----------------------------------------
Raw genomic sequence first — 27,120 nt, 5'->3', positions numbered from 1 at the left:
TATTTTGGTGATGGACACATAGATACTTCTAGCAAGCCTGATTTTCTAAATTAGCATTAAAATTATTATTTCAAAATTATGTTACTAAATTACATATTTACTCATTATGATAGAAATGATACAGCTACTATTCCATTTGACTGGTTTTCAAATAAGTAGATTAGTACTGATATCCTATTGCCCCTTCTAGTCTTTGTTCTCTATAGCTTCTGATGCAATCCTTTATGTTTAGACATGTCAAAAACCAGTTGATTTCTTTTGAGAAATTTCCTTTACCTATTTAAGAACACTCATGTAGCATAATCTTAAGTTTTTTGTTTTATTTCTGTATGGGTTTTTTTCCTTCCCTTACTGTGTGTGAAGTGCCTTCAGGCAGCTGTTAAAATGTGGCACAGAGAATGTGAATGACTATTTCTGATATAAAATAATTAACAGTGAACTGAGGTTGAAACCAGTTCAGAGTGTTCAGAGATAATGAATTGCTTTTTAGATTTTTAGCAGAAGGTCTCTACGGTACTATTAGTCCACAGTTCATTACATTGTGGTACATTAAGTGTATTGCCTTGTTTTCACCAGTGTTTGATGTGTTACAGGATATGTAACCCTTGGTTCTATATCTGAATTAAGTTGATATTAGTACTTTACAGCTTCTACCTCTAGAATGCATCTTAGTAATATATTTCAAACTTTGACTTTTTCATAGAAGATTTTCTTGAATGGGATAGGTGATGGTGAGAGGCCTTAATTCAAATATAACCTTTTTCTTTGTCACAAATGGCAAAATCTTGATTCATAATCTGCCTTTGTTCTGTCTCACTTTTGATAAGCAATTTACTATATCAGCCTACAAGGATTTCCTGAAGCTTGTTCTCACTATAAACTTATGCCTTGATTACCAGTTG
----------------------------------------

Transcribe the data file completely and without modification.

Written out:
Raw genomic sequence first — 27,120 nt, 5'->3', positions numbered from 1 at the left:
TATTTTGGTGATGGACACATAGATACTTCTAGCAAGCCTGATTTTCTAAATTAGCATTAAAATTATTATTTCAAAATTATGTTACTAAATTACATATTTACTCATTATGATAGAAATGATACAGCTACTATTCCATTTGACTGGTTTTCAAATAAGTAGATTAGTACTGATATCCTATTGCCCCTTCTAGTCTTTGTTCTCTATAGCTTCTGATGCAATCCTTTATGTTTAGACATGTCAAAAACCAGTTGATTTCTTTTGAGAAATTTCCTTTACCTATTTAAGAACACTCATGTAGCATAATCTTAAGTTTTTTGTTTTATTTCTGTATGGGTTTTTTTCCTTCCCTTACTGTGTGTGAAGTGCCTTCAGGCAGCTGTTAAAATGTGGCACAGAGAATGTGAATGACTATTTCTGATATAAAATAATTAACAGTGAACTGAGGTTGAAACCAGTTCAGAGTGTTCAGAGATAATGAATTGCTTTTTAGATTTTTAGCAGAAGGTCTCTACGGTACTATTAGTCCACAGTTCATTACATTGTGGTACATTAAGTGTATTGCCTTGTTTTCACCAGTGTTTGATGTGTTACAGGATATGTAACCCTTGGTTCTATATCTGAATTAAGTTGATATTAGTACTTTACAGCTTCTACCTCTAGAATGCATCTTAGTAATATATTTCAAACTTTGACTTTTTCATAGAAGATTTTCTTGAATGGGATAGGTGATGGTGAGAGGCCTTAATTCAAATATAACCTTTTTCTTTGTCACAAATGGCAAAATCTTGATTCATAATCTGCCTTTGTTCTGTCTCACTTTTGATAAGCAATTTACTATATCAGCCTACAAGGATTTCCTGAAGCTTGTTCTCACTATAAACTTATGCCTTGATTACCAGTTG